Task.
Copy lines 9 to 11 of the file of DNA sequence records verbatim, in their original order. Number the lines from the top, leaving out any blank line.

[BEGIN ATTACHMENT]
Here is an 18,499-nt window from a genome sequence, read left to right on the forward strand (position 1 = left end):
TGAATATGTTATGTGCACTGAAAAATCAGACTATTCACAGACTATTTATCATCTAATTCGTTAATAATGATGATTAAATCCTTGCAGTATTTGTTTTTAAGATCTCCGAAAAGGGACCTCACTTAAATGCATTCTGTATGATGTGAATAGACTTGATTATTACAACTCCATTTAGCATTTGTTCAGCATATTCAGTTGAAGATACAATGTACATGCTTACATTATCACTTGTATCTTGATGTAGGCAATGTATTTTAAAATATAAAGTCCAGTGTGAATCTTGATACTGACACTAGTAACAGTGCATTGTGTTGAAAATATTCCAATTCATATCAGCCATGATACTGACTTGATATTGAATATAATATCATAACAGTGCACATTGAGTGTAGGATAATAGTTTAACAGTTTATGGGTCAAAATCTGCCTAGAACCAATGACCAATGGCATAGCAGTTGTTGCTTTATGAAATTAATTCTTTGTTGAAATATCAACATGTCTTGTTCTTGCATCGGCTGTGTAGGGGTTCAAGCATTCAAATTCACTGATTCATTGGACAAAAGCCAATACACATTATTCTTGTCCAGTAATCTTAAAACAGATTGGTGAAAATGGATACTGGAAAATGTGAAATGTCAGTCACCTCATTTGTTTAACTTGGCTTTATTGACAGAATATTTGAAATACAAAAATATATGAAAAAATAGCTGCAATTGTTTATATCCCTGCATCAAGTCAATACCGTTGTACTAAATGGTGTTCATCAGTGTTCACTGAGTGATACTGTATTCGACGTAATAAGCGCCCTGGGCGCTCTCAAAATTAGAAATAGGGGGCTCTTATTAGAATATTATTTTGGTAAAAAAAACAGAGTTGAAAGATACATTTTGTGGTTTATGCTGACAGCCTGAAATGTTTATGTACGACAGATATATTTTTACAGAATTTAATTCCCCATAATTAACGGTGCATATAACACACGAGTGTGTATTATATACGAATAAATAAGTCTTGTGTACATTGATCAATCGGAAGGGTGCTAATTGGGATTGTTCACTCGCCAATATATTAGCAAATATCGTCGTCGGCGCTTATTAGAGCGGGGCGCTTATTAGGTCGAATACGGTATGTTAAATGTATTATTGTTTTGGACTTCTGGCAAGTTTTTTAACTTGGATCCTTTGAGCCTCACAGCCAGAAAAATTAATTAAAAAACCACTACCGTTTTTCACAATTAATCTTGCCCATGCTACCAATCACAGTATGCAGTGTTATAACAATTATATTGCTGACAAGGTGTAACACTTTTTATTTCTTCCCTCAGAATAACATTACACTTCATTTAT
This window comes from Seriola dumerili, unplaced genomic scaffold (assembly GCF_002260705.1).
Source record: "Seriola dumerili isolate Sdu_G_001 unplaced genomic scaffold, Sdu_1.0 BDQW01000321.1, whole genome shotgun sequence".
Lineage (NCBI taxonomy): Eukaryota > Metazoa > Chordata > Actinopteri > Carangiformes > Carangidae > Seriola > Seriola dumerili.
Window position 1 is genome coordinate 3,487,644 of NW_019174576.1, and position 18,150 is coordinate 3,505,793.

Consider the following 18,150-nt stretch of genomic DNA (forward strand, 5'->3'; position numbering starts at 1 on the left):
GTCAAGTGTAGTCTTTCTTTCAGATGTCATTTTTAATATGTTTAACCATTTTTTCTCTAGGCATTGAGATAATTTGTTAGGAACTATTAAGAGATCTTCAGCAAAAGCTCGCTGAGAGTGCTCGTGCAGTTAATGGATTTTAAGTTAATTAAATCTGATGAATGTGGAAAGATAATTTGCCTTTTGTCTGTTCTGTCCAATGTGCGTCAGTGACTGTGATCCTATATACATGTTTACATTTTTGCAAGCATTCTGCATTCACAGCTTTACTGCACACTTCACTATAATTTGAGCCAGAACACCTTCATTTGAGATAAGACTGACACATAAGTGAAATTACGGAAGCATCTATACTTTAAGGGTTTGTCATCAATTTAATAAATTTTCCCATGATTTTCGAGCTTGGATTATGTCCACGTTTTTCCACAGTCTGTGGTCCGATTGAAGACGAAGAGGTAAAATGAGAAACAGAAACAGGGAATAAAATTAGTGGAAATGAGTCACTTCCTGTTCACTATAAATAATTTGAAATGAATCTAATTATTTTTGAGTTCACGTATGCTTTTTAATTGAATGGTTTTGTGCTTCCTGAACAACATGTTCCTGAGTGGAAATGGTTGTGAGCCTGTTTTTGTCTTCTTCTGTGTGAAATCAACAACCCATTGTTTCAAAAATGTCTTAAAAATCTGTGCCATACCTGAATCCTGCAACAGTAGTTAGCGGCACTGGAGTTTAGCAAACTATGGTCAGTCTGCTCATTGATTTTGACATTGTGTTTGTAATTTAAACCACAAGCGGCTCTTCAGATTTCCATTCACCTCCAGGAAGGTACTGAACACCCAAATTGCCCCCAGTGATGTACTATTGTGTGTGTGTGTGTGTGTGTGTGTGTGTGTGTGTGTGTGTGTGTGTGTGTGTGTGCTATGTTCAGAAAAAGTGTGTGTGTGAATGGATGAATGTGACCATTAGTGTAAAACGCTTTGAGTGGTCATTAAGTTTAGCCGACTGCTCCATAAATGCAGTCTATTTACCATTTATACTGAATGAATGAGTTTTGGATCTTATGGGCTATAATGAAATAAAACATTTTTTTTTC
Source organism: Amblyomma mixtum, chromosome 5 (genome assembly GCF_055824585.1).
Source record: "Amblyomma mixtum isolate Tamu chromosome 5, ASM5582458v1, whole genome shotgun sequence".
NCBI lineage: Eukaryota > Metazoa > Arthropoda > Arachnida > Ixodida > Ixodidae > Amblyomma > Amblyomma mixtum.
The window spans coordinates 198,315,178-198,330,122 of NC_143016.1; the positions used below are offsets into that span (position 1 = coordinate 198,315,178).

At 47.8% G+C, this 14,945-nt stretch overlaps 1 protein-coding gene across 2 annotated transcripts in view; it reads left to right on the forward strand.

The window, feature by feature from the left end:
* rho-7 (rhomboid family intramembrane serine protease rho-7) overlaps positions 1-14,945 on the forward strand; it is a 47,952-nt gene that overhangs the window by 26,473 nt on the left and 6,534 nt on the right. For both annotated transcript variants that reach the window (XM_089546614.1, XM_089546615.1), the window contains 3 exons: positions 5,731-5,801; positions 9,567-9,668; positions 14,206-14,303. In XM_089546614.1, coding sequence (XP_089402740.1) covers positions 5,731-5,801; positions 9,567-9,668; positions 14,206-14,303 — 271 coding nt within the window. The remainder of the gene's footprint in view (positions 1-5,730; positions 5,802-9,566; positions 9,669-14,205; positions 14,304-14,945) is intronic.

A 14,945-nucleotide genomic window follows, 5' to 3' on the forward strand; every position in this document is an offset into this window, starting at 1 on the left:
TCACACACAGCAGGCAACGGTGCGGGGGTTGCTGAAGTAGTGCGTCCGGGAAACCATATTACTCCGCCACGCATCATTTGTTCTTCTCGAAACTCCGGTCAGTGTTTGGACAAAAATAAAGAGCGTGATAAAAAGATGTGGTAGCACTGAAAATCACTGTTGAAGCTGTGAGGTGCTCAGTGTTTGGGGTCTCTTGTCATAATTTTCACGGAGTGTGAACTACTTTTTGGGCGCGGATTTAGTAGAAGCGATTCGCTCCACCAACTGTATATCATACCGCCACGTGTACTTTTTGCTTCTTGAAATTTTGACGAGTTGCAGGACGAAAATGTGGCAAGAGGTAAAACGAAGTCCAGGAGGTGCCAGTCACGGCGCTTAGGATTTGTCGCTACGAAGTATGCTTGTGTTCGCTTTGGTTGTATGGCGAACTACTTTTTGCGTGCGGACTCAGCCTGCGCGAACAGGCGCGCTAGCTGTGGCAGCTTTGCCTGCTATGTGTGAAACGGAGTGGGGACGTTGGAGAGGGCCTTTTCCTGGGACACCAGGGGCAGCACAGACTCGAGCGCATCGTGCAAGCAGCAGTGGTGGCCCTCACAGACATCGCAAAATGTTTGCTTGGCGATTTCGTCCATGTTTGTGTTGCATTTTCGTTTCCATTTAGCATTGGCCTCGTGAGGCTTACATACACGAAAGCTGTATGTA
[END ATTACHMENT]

Source organism: Amblyomma mixtum, chromosome 5 (genome assembly GCF_055824585.1).
Source record: "Amblyomma mixtum isolate Tamu chromosome 5, ASM5582458v1, whole genome shotgun sequence".
NCBI lineage: Eukaryota > Metazoa > Arthropoda > Arachnida > Ixodida > Ixodidae > Amblyomma > Amblyomma mixtum.